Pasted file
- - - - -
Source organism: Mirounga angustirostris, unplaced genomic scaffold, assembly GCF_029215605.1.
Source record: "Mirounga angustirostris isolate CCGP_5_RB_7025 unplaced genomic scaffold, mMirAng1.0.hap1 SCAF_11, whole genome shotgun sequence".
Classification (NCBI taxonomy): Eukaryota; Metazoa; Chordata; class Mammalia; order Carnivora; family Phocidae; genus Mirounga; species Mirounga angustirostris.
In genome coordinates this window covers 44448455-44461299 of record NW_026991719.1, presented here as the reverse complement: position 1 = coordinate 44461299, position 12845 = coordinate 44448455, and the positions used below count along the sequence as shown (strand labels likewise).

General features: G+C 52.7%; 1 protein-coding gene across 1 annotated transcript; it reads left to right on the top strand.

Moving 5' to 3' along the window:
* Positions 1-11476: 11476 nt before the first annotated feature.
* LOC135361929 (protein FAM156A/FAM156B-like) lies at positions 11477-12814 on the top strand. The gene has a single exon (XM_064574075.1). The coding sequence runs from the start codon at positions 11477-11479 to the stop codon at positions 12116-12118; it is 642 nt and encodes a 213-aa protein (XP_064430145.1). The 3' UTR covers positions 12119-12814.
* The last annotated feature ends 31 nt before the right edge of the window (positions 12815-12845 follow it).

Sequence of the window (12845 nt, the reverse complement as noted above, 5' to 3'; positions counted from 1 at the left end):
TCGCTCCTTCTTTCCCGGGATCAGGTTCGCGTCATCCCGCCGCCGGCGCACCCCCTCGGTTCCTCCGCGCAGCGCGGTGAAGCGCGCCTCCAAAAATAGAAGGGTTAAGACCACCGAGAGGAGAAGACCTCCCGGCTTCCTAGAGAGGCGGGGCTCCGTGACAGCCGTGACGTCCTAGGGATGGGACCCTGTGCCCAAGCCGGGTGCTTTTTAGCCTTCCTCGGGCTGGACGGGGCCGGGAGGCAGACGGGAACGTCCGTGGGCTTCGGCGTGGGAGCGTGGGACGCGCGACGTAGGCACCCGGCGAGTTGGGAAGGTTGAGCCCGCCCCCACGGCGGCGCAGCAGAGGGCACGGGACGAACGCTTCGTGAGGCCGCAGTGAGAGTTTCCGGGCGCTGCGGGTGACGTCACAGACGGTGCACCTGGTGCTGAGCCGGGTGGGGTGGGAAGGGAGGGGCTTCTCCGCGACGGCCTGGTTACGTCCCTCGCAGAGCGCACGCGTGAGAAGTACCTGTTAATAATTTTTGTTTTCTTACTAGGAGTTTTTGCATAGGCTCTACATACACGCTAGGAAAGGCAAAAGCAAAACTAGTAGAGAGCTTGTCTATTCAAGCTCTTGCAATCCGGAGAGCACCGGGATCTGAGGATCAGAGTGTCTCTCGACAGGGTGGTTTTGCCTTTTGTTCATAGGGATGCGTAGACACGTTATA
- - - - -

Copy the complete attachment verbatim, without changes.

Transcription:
Source organism: Mirounga angustirostris, unplaced genomic scaffold, assembly GCF_029215605.1.
Source record: "Mirounga angustirostris isolate CCGP_5_RB_7025 unplaced genomic scaffold, mMirAng1.0.hap1 SCAF_11, whole genome shotgun sequence".
Classification (NCBI taxonomy): Eukaryota; Metazoa; Chordata; class Mammalia; order Carnivora; family Phocidae; genus Mirounga; species Mirounga angustirostris.
In genome coordinates this window covers 44448455-44461299 of record NW_026991719.1, presented here as the reverse complement: position 1 = coordinate 44461299, position 12845 = coordinate 44448455, and the positions used below count along the sequence as shown (strand labels likewise).

General features: G+C 52.7%; 1 protein-coding gene across 1 annotated transcript; it reads left to right on the top strand.

Moving 5' to 3' along the window:
* Positions 1-11476: 11476 nt before the first annotated feature.
* LOC135361929 (protein FAM156A/FAM156B-like) lies at positions 11477-12814 on the top strand. The gene has a single exon (XM_064574075.1). The coding sequence runs from the start codon at positions 11477-11479 to the stop codon at positions 12116-12118; it is 642 nt and encodes a 213-aa protein (XP_064430145.1). The 3' UTR covers positions 12119-12814.
* The last annotated feature ends 31 nt before the right edge of the window (positions 12815-12845 follow it).

Sequence of the window (12845 nt, the reverse complement as noted above, 5' to 3'; positions counted from 1 at the left end):
TCGCTCCTTCTTTCCCGGGATCAGGTTCGCGTCATCCCGCCGCCGGCGCACCCCCTCGGTTCCTCCGCGCAGCGCGGTGAAGCGCGCCTCCAAAAATAGAAGGGTTAAGACCACCGAGAGGAGAAGACCTCCCGGCTTCCTAGAGAGGCGGGGCTCCGTGACAGCCGTGACGTCCTAGGGATGGGACCCTGTGCCCAAGCCGGGTGCTTTTTAGCCTTCCTCGGGCTGGACGGGGCCGGGAGGCAGACGGGAACGTCCGTGGGCTTCGGCGTGGGAGCGTGGGACGCGCGACGTAGGCACCCGGCGAGTTGGGAAGGTTGAGCCCGCCCCCACGGCGGCGCAGCAGAGGGCACGGGACGAACGCTTCGTGAGGCCGCAGTGAGAGTTTCCGGGCGCTGCGGGTGACGTCACAGACGGTGCACCTGGTGCTGAGCCGGGTGGGGTGGGAAGGGAGGGGCTTCTCCGCGACGGCCTGGTTACGTCCCTCGCAGAGCGCACGCGTGAGAAGTACCTGTTAATAATTTTTGTTTTCTTACTAGGAGTTTTTGCATAGGCTCTACATACACGCTAGGAAAGGCAAAAGCAAAACTAGTAGAGAGCTTGTCTATTCAAGCTCTTGCAATCCGGAGAGCACCGGGATCTGAGGATCAGAGTGTCTCTCGACAGGGTGGTTTTGCCTTTTGTTCATAGGGATGCGTAGACACGTTATA